PENALTIES FOR NOT FOLLOWING IR35 RULES

There can be significant consequences if you, your intermediary, or client ignore IR35 legislation. Interest and penalties can be charged on any extra tax and National Insurance contributions that are owed. Penalties can be more severe if it can be proved that IR35 rules or legislation have been deliberately ignored.

Computation of deemed salary payment

A salary payment may be deemed to have been made to the worker at the end of the tax year if the IR35 provisions apply.

The following steps should be followed to compute the amount of the deemed payment:

Step 1 Take 95% of all payments and benefits received in respect of the relevant engagements by the intermediary.
Step 2 Add amounts received in respect of the relevant engagements by the worker other than from the intermediary.
Step 3 Deduct expenses met by the intermediary
Step 4 Deduct capital allowances on expenditure incurred by the intermediary
Step 5 Deduct any registered pension contributions and employer’s NICs paid by the intermediary
Step 6 Deduct amounts received by the worker from the intermediary that is chargeable as employment income but were not deducted under step 3
Step 7 Multiply the amount in step 6 by 13.8/113.8 and deduct this amount from the amount in step 6.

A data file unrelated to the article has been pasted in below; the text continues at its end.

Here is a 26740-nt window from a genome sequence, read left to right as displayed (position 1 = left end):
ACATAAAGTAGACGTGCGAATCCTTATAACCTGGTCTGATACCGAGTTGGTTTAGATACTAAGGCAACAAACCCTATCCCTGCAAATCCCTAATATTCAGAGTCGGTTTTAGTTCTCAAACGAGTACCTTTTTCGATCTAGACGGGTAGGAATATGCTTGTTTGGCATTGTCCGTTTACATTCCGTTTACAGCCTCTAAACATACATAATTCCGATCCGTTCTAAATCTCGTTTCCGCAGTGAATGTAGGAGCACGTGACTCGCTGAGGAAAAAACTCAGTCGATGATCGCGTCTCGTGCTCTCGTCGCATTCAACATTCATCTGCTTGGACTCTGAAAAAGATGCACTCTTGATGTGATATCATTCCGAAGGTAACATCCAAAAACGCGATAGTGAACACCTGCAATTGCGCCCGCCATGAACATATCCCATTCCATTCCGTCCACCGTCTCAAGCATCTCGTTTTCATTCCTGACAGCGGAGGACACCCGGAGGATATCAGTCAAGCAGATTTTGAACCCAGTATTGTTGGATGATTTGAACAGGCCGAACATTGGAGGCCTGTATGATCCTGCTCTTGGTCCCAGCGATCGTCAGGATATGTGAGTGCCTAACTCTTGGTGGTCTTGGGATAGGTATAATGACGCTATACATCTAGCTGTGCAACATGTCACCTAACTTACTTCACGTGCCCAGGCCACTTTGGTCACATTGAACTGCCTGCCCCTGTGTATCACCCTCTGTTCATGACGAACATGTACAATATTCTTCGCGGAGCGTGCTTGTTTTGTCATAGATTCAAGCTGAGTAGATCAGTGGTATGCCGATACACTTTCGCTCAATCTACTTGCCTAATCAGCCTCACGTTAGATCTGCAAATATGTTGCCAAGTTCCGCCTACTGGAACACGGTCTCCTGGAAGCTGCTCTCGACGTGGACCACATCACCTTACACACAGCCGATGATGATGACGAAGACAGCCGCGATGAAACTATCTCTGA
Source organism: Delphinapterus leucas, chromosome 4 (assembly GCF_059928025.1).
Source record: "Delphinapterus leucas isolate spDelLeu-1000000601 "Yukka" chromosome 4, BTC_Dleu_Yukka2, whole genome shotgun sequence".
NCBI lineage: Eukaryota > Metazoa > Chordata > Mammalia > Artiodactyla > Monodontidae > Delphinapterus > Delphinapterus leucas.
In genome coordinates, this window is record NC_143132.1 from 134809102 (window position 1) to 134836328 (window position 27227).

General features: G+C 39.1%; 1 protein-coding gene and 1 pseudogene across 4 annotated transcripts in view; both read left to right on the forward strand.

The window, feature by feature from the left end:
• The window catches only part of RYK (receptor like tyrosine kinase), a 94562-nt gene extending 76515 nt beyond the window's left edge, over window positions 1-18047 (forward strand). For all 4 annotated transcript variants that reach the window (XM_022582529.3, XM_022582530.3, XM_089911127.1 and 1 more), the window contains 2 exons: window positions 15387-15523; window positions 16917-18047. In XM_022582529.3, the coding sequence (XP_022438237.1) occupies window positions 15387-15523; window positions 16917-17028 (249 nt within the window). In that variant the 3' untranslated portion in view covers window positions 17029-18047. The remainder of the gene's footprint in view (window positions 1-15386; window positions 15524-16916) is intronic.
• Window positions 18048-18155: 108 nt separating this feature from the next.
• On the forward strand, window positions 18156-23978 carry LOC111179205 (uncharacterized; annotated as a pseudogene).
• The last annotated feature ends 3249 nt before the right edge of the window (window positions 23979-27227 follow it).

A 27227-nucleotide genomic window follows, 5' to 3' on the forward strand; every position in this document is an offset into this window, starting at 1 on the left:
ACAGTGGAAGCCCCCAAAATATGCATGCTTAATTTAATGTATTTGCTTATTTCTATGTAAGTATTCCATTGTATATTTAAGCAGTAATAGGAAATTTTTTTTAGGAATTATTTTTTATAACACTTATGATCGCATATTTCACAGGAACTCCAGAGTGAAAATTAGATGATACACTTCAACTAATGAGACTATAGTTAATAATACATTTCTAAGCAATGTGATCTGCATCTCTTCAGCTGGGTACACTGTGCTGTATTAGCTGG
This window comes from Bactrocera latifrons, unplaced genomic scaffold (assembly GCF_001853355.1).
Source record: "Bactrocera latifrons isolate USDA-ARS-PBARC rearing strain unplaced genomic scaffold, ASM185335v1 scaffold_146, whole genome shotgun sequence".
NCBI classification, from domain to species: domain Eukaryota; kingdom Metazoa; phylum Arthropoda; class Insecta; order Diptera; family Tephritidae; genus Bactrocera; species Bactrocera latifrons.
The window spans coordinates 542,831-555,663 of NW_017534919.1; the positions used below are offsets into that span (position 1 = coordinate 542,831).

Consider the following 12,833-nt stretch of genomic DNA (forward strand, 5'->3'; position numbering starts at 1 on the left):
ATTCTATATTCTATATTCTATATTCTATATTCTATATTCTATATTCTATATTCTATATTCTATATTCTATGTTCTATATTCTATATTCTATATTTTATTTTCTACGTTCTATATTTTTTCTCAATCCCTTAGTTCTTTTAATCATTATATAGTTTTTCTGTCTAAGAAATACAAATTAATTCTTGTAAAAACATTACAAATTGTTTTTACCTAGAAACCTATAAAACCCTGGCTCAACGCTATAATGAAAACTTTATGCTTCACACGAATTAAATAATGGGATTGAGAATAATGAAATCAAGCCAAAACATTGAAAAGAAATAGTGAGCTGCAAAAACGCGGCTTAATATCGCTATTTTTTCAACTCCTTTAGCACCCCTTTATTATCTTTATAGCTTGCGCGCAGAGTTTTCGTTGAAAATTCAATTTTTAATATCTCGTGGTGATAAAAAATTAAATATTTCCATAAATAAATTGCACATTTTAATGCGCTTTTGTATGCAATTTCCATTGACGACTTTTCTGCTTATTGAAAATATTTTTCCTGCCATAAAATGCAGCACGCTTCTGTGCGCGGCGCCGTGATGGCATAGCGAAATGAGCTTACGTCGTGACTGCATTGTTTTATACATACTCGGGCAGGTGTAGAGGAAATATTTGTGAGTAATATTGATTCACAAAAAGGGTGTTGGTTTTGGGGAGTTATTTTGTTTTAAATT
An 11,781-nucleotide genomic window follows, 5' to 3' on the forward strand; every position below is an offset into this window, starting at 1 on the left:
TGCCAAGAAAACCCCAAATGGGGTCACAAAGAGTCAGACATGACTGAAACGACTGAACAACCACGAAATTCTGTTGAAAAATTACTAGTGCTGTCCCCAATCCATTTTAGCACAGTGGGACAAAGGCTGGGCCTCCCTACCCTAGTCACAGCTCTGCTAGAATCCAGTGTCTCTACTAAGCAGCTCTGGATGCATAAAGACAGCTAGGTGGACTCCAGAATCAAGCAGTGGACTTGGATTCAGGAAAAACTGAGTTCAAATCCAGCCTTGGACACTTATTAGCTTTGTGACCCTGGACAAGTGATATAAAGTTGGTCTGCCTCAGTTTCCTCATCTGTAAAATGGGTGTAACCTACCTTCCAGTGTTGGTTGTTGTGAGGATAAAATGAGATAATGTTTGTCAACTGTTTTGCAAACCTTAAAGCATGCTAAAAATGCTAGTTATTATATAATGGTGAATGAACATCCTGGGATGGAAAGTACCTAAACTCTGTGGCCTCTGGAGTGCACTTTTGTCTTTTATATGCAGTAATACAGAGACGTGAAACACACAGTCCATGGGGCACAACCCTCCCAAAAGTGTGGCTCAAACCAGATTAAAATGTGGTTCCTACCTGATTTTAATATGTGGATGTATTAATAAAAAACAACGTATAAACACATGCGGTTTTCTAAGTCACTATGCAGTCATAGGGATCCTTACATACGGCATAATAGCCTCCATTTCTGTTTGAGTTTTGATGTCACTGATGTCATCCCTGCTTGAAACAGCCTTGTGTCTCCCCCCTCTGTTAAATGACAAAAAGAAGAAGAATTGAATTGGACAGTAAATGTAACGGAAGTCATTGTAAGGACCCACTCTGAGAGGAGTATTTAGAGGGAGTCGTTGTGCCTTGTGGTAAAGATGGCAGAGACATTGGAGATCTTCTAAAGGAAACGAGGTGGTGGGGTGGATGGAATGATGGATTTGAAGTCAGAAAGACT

Step 8The result is the deemed employment income.

Effect on the company

The deemed employment income is an allowable trading expense for the personal service company and is treated as paid to the worker on the last day of the tax year. If dividends are paid out of this income, they are treated as exempt in order to avoid a double charge to tax on the same income.

Example: Personal service company

Peter offers heating and plumbing services through a company. During 2015/2016 the company received income of £50,000 in respect of relevant engagement performed by Peter. The company paid Peter a salary of £30,000 plus employer’s NIC of £1042. The company also pay £3,000 into an occupational pension scheme in respect of Peter. Peter incurred travelling expenses of £500 in respect of the relevant engagements.

The deemed employment income taxed on Peter is
Income (£50000×95%)                                                      47500
Less: travel                                                                         (500)
Pension                                                                      (3000)
Salary                                                                         (30000)
Employer NIC on actual salary                                   (1042)
12958
Less employer’s NIC on deemed payment
13.8/113.8 ×12958                                                     (1571)
Deemed employment income                                               11387

IR35 is a minefield for contractors and can’t be ignored. If you have any further concerns about IR35, please call our IR35 specialists on 0161 278 2714. Our expert will help you assess whether you are contracted inside or outside of IR35.